Petrobras Defends State Deal

SAO PAULO and NEW YORK (THE WALL STREET JOURNAL via Dow Jones Newswires), Sept. 10, 2009

Petroleo Brasileiro SA has embarked on a global campaign to assure investors and oil-industry partners that they won't get stiffed in a Brazilian government plan to funnel more revenue from the nation's massive deep-water oil finds into government coffers.

Chief Executive Sergio Gabrielli said he plans to soothe U.S. and European investors and executives during a week of meetings that begin in New York on Monday. His top priority: persuading executives at major oil companies that they will have an important role in developing the fields.

"We have many important industry partners who will be able to share in the reserves," Mr. Gabrielli said in an interview Wednesday. All of the nation's existing contracts will remain in force, he said.

It's an important distinction in an era of resource nationalism. As oil prices rose in recent years, Russia, Venezuela and Ecuador rewrote oil-industry rules in favor of the state and altered pre-existing contracts, hurting relationships with international oil companies. By distinguishing itself from such actions, Brazil is seeking to ensure access to the corporate know-how necessary to exploit hard-to-reach oil deposits.

Petrobras shares tumbled last week after the government announced plans to acquire additional shares in Petrobras and pay for them with rights to five billion barrels of oil in an unspecified oil field, instead of with cash. The announcement provoked concern about how the rights would be valued, especially since the oil discovery lies deep beneath the seabed under a layer of shifting salt. While the Brazilian government is Petrobras's controlling shareholder, a substantial number of shares trade in Sao Paulo and New York.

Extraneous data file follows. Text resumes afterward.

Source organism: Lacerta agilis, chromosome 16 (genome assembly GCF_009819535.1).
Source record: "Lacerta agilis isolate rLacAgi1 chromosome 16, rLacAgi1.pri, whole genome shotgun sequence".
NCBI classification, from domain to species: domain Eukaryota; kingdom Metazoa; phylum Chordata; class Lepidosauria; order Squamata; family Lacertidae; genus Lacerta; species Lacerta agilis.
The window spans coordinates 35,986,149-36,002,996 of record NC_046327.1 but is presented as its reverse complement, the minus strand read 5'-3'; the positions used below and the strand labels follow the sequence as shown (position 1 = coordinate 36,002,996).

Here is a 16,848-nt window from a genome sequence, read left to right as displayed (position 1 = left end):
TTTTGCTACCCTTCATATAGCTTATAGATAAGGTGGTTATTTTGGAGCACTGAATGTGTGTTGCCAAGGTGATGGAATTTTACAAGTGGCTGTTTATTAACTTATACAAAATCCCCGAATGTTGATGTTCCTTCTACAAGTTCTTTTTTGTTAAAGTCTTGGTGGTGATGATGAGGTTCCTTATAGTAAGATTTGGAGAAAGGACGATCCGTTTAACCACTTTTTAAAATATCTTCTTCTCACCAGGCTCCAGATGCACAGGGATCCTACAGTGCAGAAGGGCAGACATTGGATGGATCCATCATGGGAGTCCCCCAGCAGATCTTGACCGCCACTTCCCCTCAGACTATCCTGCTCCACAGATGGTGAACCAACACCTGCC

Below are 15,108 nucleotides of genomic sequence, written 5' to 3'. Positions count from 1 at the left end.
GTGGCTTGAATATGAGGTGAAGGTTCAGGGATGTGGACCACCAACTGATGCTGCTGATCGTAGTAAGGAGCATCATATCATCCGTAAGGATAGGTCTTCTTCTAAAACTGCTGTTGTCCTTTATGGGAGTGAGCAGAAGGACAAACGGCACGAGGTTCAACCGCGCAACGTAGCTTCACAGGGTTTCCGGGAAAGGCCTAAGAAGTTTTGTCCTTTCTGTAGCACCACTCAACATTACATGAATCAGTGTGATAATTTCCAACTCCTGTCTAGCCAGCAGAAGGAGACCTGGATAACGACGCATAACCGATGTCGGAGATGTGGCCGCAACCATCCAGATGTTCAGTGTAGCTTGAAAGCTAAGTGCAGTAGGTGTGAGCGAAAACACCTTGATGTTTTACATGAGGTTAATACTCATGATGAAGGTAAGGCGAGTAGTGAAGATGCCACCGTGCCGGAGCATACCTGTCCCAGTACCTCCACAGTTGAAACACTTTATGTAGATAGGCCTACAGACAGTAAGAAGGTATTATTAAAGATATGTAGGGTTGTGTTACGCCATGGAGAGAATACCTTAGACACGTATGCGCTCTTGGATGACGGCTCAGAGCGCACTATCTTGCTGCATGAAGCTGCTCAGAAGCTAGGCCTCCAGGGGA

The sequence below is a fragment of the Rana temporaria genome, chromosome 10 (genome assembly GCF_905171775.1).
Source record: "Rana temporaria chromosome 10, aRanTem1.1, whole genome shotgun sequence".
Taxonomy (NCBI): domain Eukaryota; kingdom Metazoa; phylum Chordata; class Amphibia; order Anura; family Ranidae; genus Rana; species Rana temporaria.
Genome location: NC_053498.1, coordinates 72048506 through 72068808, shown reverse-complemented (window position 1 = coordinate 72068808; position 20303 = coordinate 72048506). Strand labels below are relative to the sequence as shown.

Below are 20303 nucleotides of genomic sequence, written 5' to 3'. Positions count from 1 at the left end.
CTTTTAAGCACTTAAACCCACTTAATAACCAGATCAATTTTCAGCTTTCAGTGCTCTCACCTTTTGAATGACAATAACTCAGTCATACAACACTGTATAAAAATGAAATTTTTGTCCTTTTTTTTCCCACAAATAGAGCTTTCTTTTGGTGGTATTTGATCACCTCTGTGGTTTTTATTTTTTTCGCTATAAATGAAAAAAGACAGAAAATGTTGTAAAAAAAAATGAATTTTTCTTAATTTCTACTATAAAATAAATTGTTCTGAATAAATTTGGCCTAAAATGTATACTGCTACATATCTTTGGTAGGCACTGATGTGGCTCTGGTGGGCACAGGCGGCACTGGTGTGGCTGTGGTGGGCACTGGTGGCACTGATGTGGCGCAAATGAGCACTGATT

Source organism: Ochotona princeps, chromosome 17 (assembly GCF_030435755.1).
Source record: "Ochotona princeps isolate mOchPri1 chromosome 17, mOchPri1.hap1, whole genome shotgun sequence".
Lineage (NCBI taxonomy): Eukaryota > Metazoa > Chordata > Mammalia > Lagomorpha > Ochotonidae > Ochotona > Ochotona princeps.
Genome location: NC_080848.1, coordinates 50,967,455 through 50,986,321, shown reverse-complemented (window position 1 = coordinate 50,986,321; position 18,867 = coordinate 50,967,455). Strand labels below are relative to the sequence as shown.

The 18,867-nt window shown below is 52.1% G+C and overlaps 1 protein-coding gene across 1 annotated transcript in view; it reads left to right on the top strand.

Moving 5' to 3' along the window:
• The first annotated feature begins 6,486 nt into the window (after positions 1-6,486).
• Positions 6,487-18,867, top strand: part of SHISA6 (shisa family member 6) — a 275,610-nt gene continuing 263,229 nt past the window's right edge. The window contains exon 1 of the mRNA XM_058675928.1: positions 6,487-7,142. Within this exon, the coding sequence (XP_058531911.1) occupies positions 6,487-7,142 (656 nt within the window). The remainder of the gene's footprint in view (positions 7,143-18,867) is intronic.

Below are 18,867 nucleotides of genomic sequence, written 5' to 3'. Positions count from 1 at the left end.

Comments by Brazilian politicians made matters worse. A Brazilian senator last week told reporters that the oil rights will be worth around $10 a barrel. Morgan Stanley estimates fair value at closer to $5.80.

"The timing of this, the valuation, there is a lot of uncertainty," said Conrad Saldanha, manager of the Neuberger Berman Emerging Markets Equity Fund, 3.5% of which was in Petrobras shares as of July 31. "But the fact that this is one of the largest oil finds we've seen is positive news."

Mr. Gabrielli, a bearded 59-year-old academic who holds an economics doctorate from Boston University, said his firm will pay "fair value" for the development rights. He said he plans to hire established appraisal firms to help make sure that happens. The oil industry relies on a small group of oil appraisal firms to certify reserves and provide information in oil-rights auctions. Hiring one or more of these firms may help boost investor confidence, analysts said.

Investors this week bid Petrobras shares back to nearly where they traded before rumors of the government's plan began circulating. "The question is how much will be paid for the five billion barrels. But over time, the company has done right by its shareholders, and the government has been very pragmatic," said Craig Shaw, co-manager of the Harding Loevner Emerging Markets Fund, which holds Petrobras shares.

Mr. Gabrielli's trip may begin on a high note. Petrobras said late Tuesday that tests showed that its Guara deep-water field holds as many as two billion barrels of oil.

Mr. Gabrielli said Petrobras's free-market ethos will remain intact, even as the government increases its stake. Brazilian law prohibits Petrobras from undertaking unprofitable ventures, which will prevent the federal government from using its increased authority over the oil industry from winnowing away Petrobras earnings, he said.

After making the biggest oil discovery in more than three decades, Brazil is seeking a bigger share of oil revenue in order to fund an ambitious social agenda. Under the proposed rule changes, Petrobras is guaranteed a 30% stake in the development of the new fields. The federal government will also take direct stakes in the fields' production and launch a fund to pay for education, social welfare and other programs.  

Copyright (c) 2009 Dow Jones & Company, Inc.


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